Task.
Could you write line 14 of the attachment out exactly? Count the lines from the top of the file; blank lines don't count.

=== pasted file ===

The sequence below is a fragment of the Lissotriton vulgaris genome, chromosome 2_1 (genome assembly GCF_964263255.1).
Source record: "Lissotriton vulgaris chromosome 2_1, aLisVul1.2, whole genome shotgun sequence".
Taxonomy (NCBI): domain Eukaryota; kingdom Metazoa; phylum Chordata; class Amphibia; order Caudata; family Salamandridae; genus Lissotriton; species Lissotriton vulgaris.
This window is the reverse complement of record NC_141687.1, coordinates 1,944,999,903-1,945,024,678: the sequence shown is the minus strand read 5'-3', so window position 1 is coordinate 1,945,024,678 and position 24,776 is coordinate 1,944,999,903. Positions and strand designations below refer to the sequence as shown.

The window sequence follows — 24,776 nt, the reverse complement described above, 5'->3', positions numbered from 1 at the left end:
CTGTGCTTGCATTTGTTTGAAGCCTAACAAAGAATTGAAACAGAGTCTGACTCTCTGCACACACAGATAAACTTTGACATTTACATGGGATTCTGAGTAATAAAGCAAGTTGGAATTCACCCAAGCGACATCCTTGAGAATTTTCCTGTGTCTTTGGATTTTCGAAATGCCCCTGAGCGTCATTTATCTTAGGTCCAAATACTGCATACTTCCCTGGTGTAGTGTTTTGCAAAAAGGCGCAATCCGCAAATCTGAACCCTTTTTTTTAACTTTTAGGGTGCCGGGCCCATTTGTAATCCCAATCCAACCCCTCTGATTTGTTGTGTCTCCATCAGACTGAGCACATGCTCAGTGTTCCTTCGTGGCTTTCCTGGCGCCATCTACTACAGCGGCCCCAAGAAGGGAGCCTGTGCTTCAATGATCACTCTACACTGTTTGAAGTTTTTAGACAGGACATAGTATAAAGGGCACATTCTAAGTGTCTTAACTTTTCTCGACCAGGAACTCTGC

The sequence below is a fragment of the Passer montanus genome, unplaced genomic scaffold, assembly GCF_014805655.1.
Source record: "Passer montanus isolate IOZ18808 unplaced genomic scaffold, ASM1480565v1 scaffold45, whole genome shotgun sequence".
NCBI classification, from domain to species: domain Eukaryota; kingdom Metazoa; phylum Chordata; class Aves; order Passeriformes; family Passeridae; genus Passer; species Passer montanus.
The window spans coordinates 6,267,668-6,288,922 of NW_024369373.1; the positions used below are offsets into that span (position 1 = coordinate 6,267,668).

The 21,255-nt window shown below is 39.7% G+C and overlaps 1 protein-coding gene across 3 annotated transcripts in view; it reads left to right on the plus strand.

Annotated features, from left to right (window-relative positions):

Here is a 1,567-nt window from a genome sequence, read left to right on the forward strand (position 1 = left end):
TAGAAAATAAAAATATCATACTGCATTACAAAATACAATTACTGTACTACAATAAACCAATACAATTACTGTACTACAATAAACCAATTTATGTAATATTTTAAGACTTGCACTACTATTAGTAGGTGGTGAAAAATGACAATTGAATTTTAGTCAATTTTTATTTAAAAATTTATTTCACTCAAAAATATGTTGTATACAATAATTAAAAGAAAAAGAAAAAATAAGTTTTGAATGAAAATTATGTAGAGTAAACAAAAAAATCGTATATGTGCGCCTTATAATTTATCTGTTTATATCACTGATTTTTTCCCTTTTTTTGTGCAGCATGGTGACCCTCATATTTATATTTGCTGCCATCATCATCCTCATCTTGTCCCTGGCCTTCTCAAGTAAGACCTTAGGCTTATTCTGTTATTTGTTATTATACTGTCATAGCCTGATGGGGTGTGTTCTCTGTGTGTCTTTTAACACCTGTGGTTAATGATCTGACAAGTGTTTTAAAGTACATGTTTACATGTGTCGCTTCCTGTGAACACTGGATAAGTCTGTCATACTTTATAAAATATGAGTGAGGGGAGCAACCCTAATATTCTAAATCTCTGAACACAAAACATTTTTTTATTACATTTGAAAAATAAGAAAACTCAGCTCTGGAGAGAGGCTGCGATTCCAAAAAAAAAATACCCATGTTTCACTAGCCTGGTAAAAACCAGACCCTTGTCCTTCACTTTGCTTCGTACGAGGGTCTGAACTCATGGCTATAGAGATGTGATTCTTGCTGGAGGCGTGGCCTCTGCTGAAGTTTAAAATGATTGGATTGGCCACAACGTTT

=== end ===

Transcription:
TAGAAAATAAAAATATCATACTGCATTACAAAATACAATTACTGTACTACAATAAACCAATACAATTACTGTACTACAATAAACCAATTTATGTAATATTTTAAGACTTGCACTACTATTAGTAGGTGGTGAAAAATGACAATTGAATTTTAGTCAATTTTTATTTAAAAATTTATTTCACTCAAAAATATGTTGTATACAATAATTAAAAGAAAAAGAAAAAATAAGTTTTGAATGAAAATTATGTAGAGTAAACAAAAAAATCGTATATGTGCGCCTTATAATTTATCTGTTTATATCACTGATTTTTTCCCTTTTTTTGTGCAGCATGGTGACCCTCATATTTATATTTGCTGCCATCATCATCCTCATCTTGTCCCTGGCCTTCTCAAGTAAGACCTTAGGCTTATTCTGTTATTTGTTATTATACTGTCATAGCCTGATGGGGTGTGTTCTCTGTGTGTCTTTTAACACCTGTGGTTAATGATCTGACAAGTGTTTTAAAGTACATGTTTACATGTGTCGCTTCCTGTGAACACTGGATAAGTCTGTCATACTTTATAAAATATGAGTGAGGGGAGCAACCCTAATATTCTAAATCTCTGAACACAAAACATTTTTTTATTACATTTGAAAAATAAGAAAACTCAGCTCTGGAGAGAGGCTGCGATTCCAAAAAAAAAATACCCATGTTTCACTAGCCTGGTAAAAACCAGACCCTTGTCCTTCACTTTGCTTCGTACGAGGGTCTGAACTCATGGCTATAGAGATGTGATTCTTGCTGGAGGCGTGGCCTCTGCTGAAGTTTAAAATGATTGGATTGGCCACAACGTTT